When your customers contact your customer service team, are they already angry?
An Increasingly Angry Customer Culture
Last month, I interviewed Carolyn Kopprasch, chief happiness officer at Buffer. She said:
“We live in a culture that has trained customers to start on the offensive just to get good service…Often, you don’t get to talk to a manager or someone with authority to solve your problem unless you say a curse word.”
This is, sadly, the case for many organizations. Consider companies with which you do business in your personal or business life. If something goes wrong and you need help, what happens? How do you find that help? And how do you feel by the time you call or send them an email? I’m going to venture a guess that by the time you make that contact, you’ve tried a number of things—to no avail—and are pretty angry.
In fact, a recent report (“Duck and Cover: More Customers Are Experiencing Rage”) on customer rage shows “customer satisfaction over a company’s ability to solve a complaint is no higher today than it was in the 1970s” and “customer dissatisfaction over complaint resolution has increased eight points in the past two years.”
This culture of anger is the result of a widely practiced approach to helping customers that is designed to lower costs for the company. This approach is also thought to improve the speed of resolution, but it often just creates bad experiences.
The practice is one of self-help or community driven help (the latter being very common in the technology business). Companies will try to figure out what most customers need help with and then post those issues on their websites in some form of FAQ. The assumption is that most people will go there, find the answer, and solve their problem. The advantage for the company is there is zero marginal cost to help each customer.
The second step of this practice is a community driven approach. The company will form some sort of online forum and allow customers to post questions and answer each other’s questions. The underlying assumption is that someone else has had the problem before and can help solve it.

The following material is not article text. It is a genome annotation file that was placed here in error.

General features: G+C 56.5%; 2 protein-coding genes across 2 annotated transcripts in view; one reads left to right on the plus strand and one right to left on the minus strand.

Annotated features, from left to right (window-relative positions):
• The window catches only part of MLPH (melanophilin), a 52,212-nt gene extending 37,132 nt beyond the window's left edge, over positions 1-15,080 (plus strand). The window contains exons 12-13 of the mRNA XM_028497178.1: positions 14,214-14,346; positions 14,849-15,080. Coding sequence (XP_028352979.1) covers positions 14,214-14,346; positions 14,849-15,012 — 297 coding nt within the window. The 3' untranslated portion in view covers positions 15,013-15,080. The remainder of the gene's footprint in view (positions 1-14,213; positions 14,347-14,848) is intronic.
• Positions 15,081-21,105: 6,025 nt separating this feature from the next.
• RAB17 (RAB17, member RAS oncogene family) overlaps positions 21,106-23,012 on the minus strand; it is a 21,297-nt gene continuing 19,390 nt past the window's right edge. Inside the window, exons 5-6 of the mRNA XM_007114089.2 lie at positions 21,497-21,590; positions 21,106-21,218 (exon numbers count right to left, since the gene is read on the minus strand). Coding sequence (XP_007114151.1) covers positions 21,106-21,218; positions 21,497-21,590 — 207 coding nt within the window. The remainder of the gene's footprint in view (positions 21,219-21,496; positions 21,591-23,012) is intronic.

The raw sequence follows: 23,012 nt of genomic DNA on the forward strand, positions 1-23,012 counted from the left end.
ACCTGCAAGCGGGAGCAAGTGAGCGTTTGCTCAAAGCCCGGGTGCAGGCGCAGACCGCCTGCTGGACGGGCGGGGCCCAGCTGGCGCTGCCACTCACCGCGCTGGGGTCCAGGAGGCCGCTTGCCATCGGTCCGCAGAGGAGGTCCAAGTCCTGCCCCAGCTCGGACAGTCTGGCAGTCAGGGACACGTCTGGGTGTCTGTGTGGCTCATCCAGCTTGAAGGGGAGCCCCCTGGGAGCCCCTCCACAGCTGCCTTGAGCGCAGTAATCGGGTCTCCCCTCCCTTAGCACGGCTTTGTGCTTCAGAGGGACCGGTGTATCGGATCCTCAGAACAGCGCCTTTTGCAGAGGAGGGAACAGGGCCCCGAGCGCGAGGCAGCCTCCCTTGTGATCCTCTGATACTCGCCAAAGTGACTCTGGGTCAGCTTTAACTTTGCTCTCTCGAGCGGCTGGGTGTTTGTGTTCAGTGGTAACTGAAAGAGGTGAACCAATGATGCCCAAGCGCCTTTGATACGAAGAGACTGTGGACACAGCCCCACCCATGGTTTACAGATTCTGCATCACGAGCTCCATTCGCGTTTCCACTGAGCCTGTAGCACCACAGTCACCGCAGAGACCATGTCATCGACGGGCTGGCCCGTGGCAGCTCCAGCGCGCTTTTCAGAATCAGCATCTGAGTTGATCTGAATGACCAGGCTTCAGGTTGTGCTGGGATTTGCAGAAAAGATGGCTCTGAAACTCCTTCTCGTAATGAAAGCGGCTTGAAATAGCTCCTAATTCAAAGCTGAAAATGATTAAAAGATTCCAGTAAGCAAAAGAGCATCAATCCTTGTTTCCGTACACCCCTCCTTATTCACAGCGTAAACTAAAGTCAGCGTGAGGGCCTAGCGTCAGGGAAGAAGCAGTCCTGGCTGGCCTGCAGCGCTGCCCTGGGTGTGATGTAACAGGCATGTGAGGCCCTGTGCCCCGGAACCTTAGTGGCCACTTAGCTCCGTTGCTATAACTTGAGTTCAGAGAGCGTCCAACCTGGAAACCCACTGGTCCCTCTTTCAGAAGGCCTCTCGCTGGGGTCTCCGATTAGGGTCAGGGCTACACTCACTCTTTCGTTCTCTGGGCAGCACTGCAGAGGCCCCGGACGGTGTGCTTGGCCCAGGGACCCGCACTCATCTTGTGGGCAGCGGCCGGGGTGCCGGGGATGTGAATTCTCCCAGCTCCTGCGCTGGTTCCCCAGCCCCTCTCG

This is not a zero cost approach, as many companies also have customer service team members watching the forums, adding comments and solutions and, sometimes, looking for common problems or requests that can point to product improvements. But it is a very low-cost approach to helping customers. And it puts a big onus on customers to seek and provide their own support.
The next step is to contact someone at the company on a customer service team. While a few companies don’t provide any direct contact capability, most do, either by telephone or email.
But by the time the customer reaches that point, they have probably tried to solve it through the other two methods, maybe had some unpleasant exchanges with forum members or employees, and have probably been forced to search the FAQs repeatedly to try to solve the problem on their own.
In other words, they’re angry.
Guiding Your Customer Service Team
Four things you can do to avoid this:
1. Stop making it us vs. them.Four Ways for Your Customer Service Team to Make Your Customers Less Angry
When your customer contacts you and is frustrated, angry or worse, it’s your customer service team’s job to take the company’s side. However, your rep should take away the need to take sides at all. The conversation should never be about what the customer wants vs. what the company will do.
The only conversation your customer service team should have with your customer is about the result they need to achieve and how they can help the customer get there. If every interaction is not designed around that idea, your customers will see your customer service team and your company as “against” them, and they will get even angrier.
2. Know why your customers are getting angry.
Don’t just ask. Measure. Don’t be biased by the loudest and angriest customers (perpetuating your contribution to the anger culture), but look at all your customer interactions and know why escalations happen.
Once you identify points of frustration, you can act to intervene. Depending on the issue, you can post simple solutions on your help pages or accelerate personal contact when a particular issue is raised. The better you get at directing more of your customers to their desired outcome, the happier your customers will be.
3. Learn your customers’ interaction preferences.
Some of us like to talk through our issues with someone. Others like to do research and solve it themselves.
Do you know what your customers prefer? Are you providing it? Or are you making assumptions that result in more escalations than needed?
Talk to your colleagues in marketing, and steal one idea. Ask who is good at developing what marketing people call “personas,” and create the ones you need. Figure out how to identify what type of problem solver each customer is and what you need to deliver to have them walk away happy.
4. Be honest.
If your customer has a problem, you have a problem. It doesn’t matter if it might be their fault. If you don’t eliminate your rep’s need to take sides and help your customer get the outcome they need, it’s going to be your problem, one way or another.
When you have a problem, admit it (“yes, I can see how the instructions are not that clear about that”). Show understanding. If it’s not your fault, help your customer get past it. If it is, be direct and just fix it.
When your customer service reps get to the point of quoting warranty limits, user agreements and company policy, you have lost — not just the conversation, but the customer — and you can kiss repeat business goodbye.
Are you already doing some of these? Are they working? Tell us what you think!
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